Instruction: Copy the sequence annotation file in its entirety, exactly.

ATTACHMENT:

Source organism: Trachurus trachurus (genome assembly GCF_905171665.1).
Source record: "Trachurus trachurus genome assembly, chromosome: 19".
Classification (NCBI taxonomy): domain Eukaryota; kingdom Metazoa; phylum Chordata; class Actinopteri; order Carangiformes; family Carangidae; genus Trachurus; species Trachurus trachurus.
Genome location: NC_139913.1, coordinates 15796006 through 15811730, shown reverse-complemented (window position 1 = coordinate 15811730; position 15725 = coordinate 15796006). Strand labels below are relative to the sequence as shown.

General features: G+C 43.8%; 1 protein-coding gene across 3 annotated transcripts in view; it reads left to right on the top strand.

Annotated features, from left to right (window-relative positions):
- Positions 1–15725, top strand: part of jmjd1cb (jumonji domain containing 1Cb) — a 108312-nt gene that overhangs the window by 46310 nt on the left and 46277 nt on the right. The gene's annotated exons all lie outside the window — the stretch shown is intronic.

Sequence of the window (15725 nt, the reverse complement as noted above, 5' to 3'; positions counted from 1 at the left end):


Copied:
Source organism: Trachurus trachurus (genome assembly GCF_905171665.1).
Source record: "Trachurus trachurus genome assembly, chromosome: 19".
Classification (NCBI taxonomy): domain Eukaryota; kingdom Metazoa; phylum Chordata; class Actinopteri; order Carangiformes; family Carangidae; genus Trachurus; species Trachurus trachurus.
Genome location: NC_139913.1, coordinates 15796006 through 15811730, shown reverse-complemented (window position 1 = coordinate 15811730; position 15725 = coordinate 15796006). Strand labels below are relative to the sequence as shown.

General features: G+C 43.8%; 1 protein-coding gene across 3 annotated transcripts in view; it reads left to right on the top strand.

Annotated features, from left to right (window-relative positions):
- Positions 1–15725, top strand: part of jmjd1cb (jumonji domain containing 1Cb) — a 108312-nt gene that overhangs the window by 46310 nt on the left and 46277 nt on the right. The gene's annotated exons all lie outside the window — the stretch shown is intronic.

Sequence of the window (15725 nt, the reverse complement as noted above, 5' to 3'; positions counted from 1 at the left end):